Steve is a Featured Blogger!

Guest Blogging at Soapbox Cincinnati!

Soapbox Cincinnati is an online E-zine that features news and stories about Cincinnati, financial stories, neighborhood stories, restaurant stories and… a weekly guest blogger.  I was asked to be the Guest Blogger during Bike Month!

You can read my online blog posts here.

I thought the first post should be somewhat historical, the second currently factual and the third futuristically optimistic… at least that was the plan… here’s the first post…



Picture this – New York City on Memorial Day. In the midst of a huge “Bike Boom,” tens of thousands of New Yorkers are riding their bicycles through the city on a gorgeous summer day. Cosmopolitan magazine decides it would be a good idea to hold a car race on the streets of NYC that day… and they’re off… six cars racing each other through the streets!

Mr. Henry Wells is doing well in the race but he starts to wobble and crashes into the vehicle operated by Ms. Evelyn Thomas. Ms. Thomas suffers a fractured leg and is carted, unconscious, by ambulance to the Hospital.

Sounds like another day in paradise, eh? Well, it was… except for three significant facts…

1. This bike/car crash occurred on Memorial Day in New York City in 1896…
2. This was the FIRST recorded automobile accident in the U.S. and 
3. Evelyn’s vehicle of choice was a Columbia…. BICYCLE.

Yes, friends, by 1896 that new fangled contraption, the motorcar, was already causing a ruckus on the streets. The same streets shared by pedestrians, folks on horseback, carts, buggies, wagons, bicycles and now … cars.

To understand why today’s cycling advocates fight so HARD to protect our right to ride on the roads you have to understand where our DNA came from. Each strand of “Bike Advocacy DNA” contains bits of tens of thousands of incidents like the one in NYC in 1896.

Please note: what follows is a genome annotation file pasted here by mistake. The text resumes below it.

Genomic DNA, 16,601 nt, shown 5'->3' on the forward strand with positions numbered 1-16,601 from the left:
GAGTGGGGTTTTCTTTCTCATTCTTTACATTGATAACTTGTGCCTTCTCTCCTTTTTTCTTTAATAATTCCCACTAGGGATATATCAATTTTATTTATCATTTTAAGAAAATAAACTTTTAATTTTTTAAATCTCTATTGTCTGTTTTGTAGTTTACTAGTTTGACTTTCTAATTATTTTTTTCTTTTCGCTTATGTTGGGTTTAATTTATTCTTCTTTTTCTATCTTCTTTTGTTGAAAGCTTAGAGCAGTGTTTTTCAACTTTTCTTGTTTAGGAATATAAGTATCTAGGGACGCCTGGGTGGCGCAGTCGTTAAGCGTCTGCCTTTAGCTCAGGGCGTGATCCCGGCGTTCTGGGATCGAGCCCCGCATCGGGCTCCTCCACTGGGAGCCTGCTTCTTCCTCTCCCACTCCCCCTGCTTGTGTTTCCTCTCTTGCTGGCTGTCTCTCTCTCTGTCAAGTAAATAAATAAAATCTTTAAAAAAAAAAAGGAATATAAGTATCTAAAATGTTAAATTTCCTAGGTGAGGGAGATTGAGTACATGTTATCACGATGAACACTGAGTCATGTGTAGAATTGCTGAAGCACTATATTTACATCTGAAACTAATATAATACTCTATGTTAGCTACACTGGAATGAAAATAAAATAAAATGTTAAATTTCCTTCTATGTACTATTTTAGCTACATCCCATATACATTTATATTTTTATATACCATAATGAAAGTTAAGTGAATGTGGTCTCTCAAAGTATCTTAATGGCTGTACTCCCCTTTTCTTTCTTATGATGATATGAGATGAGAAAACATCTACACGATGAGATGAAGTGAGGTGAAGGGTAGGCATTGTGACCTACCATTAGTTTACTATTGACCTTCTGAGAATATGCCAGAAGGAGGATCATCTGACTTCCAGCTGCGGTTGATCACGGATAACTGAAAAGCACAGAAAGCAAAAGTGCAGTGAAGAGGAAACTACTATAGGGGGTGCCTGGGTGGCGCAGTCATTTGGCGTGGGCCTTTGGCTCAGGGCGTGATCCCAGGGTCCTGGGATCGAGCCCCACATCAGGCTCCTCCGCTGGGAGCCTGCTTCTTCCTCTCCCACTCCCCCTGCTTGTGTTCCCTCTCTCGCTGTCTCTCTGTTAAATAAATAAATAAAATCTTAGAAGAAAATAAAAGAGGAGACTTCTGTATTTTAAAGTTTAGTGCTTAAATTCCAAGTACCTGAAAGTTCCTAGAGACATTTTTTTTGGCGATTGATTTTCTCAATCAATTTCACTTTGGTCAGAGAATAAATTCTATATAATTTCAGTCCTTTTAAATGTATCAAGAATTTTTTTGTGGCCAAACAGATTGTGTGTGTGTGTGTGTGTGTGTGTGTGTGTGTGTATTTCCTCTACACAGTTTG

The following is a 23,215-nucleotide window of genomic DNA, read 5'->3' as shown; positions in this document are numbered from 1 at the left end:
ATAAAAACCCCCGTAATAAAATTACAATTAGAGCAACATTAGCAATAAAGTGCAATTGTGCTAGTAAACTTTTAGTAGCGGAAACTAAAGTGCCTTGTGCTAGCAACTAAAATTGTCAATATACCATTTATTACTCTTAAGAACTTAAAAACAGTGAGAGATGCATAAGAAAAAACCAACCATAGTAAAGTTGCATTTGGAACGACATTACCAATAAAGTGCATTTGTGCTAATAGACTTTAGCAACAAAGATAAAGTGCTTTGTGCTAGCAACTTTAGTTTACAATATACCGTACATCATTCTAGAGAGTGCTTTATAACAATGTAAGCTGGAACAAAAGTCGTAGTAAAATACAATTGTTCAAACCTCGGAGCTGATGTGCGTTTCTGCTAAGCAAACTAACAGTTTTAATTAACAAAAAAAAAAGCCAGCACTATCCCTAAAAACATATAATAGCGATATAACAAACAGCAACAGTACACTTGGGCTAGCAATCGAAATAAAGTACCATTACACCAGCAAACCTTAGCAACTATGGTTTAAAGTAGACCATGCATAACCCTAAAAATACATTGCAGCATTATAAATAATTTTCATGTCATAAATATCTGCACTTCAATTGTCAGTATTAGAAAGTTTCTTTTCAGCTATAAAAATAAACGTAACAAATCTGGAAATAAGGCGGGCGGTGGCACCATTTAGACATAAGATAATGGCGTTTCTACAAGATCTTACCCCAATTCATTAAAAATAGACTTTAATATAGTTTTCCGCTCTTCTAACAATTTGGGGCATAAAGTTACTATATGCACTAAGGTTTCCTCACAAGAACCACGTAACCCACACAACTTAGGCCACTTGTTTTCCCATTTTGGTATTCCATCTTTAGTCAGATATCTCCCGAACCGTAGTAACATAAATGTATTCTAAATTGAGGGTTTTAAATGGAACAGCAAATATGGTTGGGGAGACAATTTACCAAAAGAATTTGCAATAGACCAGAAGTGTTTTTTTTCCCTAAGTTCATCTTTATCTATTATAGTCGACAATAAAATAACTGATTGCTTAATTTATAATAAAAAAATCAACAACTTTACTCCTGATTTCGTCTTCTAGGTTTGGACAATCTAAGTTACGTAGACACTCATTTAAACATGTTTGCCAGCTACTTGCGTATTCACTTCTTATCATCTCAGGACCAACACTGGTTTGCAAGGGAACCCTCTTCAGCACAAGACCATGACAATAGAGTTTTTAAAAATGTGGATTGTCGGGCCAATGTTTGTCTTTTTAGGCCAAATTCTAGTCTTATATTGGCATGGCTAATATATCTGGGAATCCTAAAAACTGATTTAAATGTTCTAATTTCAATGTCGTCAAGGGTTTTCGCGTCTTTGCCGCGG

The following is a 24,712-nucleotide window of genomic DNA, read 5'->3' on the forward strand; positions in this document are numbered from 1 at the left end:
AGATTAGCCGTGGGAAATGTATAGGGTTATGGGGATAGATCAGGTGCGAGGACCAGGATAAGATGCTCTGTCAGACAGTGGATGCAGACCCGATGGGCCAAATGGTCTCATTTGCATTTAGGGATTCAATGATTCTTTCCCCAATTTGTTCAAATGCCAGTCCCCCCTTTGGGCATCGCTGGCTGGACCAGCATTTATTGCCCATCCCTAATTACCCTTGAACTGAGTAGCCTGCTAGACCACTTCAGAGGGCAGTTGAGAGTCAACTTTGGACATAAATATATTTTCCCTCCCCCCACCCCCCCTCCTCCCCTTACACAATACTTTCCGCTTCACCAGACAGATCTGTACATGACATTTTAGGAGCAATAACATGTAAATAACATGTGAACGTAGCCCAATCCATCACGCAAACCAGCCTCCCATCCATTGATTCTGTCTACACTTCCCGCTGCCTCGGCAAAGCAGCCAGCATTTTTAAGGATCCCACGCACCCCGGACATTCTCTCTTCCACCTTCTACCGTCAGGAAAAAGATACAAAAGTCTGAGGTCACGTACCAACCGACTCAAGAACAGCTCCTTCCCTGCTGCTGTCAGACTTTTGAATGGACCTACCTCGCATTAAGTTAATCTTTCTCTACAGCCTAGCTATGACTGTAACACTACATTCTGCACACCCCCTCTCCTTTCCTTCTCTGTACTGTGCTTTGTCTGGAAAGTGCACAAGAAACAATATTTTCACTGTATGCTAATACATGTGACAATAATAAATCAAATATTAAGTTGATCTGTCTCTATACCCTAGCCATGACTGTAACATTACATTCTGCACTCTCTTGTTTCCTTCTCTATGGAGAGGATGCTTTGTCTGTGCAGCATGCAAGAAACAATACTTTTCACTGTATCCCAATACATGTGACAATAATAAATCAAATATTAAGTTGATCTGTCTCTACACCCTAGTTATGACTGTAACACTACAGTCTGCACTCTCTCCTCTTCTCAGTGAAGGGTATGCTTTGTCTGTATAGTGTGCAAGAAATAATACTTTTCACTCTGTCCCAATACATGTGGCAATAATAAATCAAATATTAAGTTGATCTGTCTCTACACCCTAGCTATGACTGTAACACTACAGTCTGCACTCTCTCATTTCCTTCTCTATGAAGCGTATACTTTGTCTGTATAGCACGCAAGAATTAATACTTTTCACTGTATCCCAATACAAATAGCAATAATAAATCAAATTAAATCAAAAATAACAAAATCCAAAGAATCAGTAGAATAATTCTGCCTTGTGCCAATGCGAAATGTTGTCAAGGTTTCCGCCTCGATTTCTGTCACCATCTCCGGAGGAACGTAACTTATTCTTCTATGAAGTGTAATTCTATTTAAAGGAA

By 1896 “Bicycle Advocacy” was already in full swing. The League of American Wheelmen [now the more politically correct League of American Bicyclists] was founded in 1880 and reached a MILLION members very quickly. The League was the driving force behind the “Good Roads Movement” – a powerful political movement that focused on electing officials who could get roads PAVED … so commerce could move freely and, oh yea, so bicyclists would have a place to ride!  

Cyclists did so well promoting their cause that the very first Vehicle Codes ever written, in Ohio and around the country, recognized the bicycle as a “vehicle” and permitted the operation of bicycles on the roadway.  That right was re-affirmed here in 2006 when the Ohio legislature unanimously passed the “Better Bicycling Bill.”

May is National Bike Month. On May 19, 2010 the Ride of Silence was again held around the world and dozens of cyclists braved the weather to converge quietly on Fountain Square for a short ceremony. The Ride of Silence honors and remembers cyclists killed & injured the previous year while promoting awareness of road cycling. 

There were 716 cycling fatalities nationally in 2008 — trending down, down, down from a high of 1005 deaths in 1975. The Ride of Silence adds strength, unity, dignity and honor to the Bike Advocate’s DNA.

We continue the fight to protect our right to ride on the public roadways – the same right Evelyn Thomas exercised from the seat of her Columbia back in 1896. The need to protect that right is stronger than ever today and we’ll keep fighting…we’re not going anywhere…

“Cycle tracks will abound in utopia…”~~ H.G. Wells, A Modern Utopia, Chapter 2, Sec 3 [1905]

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